Mendi & Keith Obadike

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Mendi Obadike and Keith Obadike are a married Igbo Nigerian American couple who create music and art. They were both born in 1973. Their music, live art and conceptual Internet artworks have been exhibited internationally. Mendi is a poet and Keith is a composer and sound designer.



Mendi Lewis Obadike was born in Palo Alto, California while her parents were completing graduate work at Stanford. Mendi grew up writing poems, singing in bands and acting in theater as a child. Early on she experimented making songs with cassette overdubs of her Casio keyboard and computer graphics on a Commodore computer. Her mother's research in linguistics and father's stint as the founding director of Black Studies at the University of California at Berkeley sparked her interest in language and culture. Later Mendi studied Latin, became fluent in Spanish and lived and studied in Venezuela and later the Dominican Republic.

Mendi wrote her first play and edited Focus literary journal while living in Atlanta and studying at Spelman College. She graduated with highest honors in English and was awarded a fellowship to pursue a Ph.D. in Literature and Sound Theory at Duke University and joined the Cave Canem Poetry Collective. She is an associate professor in Writing and Media Studies at Pratt Institute.


Keith Obadike was born in Nashville, Tennessee. His mother worked as an administrator at the Post Office and his father (who studied briefly with inventor Buckminster Fuller) was an electrical engineer from Nigeria. While growing up in Nashville, Keith studied classical piano, woodwinds and began programming BASIC on a TRS-80 computer. As a teenager he became a sought after sound designer and producer on the local hip-hop scene. He later joined the experimental, New York based Modern Hip-Hop Quartet as guitarist and producer. He was subsequently discovered by Kedar Massenburg (Motown Records president) and was signed to MCA records where he worked with R&B artists such as D'Angelo and Angie Stone and Hip-Hop as well as performed in concert with Lauryn Hill/ the Fugees and P-Funk. He later met and was influenced by electronic music composers like Paul Lansky and Olly Wilson while working at Duke University. Keith went on to study painting and digital art at North Carolina Central University and later became the first African-American to earn an MFA in Sound Design from Yale University. He currently teaches in the College of Arts and Communication at William Paterson University in Wayne, New Jersey.


In 1996 Mendi and Keith started making conceptual Internet art and sound art works together with the goal of creating Internet operas. Since then their writing and art projects have been featured in many publications including Art Journal, Artthrob, Meridians, Black Arts Quarterly, El País and Tema Celeste, and in new media texts such as Internet Art (Thames and Hudson, Rachel Greene), Sound Unbound: Writings on Contemporary Multimedia and Music Culture (MIT Press, edited by Paul D. Miller). In 1998 they studied art and conducted interviews with artists in Ghana on electronic media. After requesting sound submissions from friends by email created the Uli Suite a sound art piece based on the Igbo abstract art form.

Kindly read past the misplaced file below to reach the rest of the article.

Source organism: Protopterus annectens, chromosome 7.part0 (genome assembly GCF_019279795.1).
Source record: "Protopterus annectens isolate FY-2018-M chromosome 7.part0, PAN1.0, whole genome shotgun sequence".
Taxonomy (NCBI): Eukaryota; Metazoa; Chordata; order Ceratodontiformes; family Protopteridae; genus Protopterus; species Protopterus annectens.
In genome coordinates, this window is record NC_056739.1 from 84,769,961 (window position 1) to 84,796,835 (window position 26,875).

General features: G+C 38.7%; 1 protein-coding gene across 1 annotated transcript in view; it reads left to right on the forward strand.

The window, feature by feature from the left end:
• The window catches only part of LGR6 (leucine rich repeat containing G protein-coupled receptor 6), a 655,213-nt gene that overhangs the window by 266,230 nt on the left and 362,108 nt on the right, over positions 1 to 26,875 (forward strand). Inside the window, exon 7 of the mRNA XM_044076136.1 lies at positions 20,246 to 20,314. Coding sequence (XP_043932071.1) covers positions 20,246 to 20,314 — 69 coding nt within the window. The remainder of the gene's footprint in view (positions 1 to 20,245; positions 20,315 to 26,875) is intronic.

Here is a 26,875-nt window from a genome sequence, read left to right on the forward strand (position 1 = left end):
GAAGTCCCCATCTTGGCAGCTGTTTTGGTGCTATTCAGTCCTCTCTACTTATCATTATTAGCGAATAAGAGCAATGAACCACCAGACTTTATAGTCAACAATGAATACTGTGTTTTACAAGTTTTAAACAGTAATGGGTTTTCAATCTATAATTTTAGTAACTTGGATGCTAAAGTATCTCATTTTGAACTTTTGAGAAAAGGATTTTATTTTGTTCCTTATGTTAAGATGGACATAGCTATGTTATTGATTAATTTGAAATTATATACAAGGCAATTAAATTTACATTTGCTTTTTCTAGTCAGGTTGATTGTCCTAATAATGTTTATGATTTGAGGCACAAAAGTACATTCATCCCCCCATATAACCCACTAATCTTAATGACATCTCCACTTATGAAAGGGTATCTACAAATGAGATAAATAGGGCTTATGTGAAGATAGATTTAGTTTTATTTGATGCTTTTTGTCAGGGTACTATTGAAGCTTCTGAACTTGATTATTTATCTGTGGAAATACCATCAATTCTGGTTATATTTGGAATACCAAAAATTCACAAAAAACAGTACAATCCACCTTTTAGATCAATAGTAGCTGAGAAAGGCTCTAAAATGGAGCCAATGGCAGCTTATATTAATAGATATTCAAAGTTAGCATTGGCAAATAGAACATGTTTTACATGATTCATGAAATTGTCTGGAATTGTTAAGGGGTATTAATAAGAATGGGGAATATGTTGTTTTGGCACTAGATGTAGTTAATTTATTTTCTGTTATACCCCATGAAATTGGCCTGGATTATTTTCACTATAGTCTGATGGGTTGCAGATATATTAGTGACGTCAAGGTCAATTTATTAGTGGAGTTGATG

In 2000 they created "My Hands/Wishful Thinking", an Internet art memorial for Amadou Diallo. This work was exhibited the MIT List Visual Art Center. Their work generated much discussion online and offline when they offered Keith's blackness for sale on eBay in 2001 as an Internet performance. Mendi also created the minimalist hypertext piece Keeping Up Appearances, the first Black feminist work.

In 2002 Mendi+Keith premiered their Internet opera The Sour Thunder (Bridge Records, Inc.) which featured hypertext writings by literary critic Houston Baker, performance artist Coco Fusco and musician DJ Spooky among others. This was the first new media work commissioned by the Yale Cabaret and they launched The Interaction of Coloreds (commissioned by the Whitney Museum of American Art).

In 2003 Keith worked with playwright Anna Deavere Smith as sound designer and composer for play her play Twilight: Los Angeles 1992 at the Lincoln Center Institute, and Mendi's poetry was featured at the Studio Museum in Harlem in response to an exhibition of visual artist Gary Simmons’ work. Also in 2003 they launched "The Pink of Stealth", an Internet/ DVD surround sound work commissioned by the New York African Film Festival and Electronic Arts Intermix and The Sour Thunder was broadcast internationally from 104.1 fm in Berlin and was released on CD from Bridge Records in 2004.

They received a Rockefeller Media Arts Fellowship to develop an installation and album entitled TaRonda Who Wore White Gloves. Their Internet opera, entitled Four Electric Ghosts, was developed for Toni Morrison's Atelier at Princeton University in 2005 and the Kitchen in New York in 2009.They’ve curated the sound art exhibition Ya Heard: Sounds from the Artbase for and the New Museum of Contemporary Art. Most recently, Keith was awarded a Connecticut Critics’ Circle Award for his sound design work at the Yale Repertory Theater and Mendi's book Armor and Flesh (Lotus Press) won the Naomi Long Madgett Poetry Award.

They recently contributed a chapter to Sound Unbound: Sampling Digital Music and Culture (The MIT Press, 2008) edited by Paul D. Miller a.k.a. DJ Spooky. In 2008 they produced a compilation CD entitled Crosstalk: American Speech Music on Bridge Records. The album features music by Vijay Iyer, Guillermo E. Brown, Shelley Hirsch, George E. Lewis, Pamela Z, John Link, Paul Lansky, Tracie Morris, DJ Spooky, Daniel Bernard Roumain and Peter Gordon/Lawrence Weiner.

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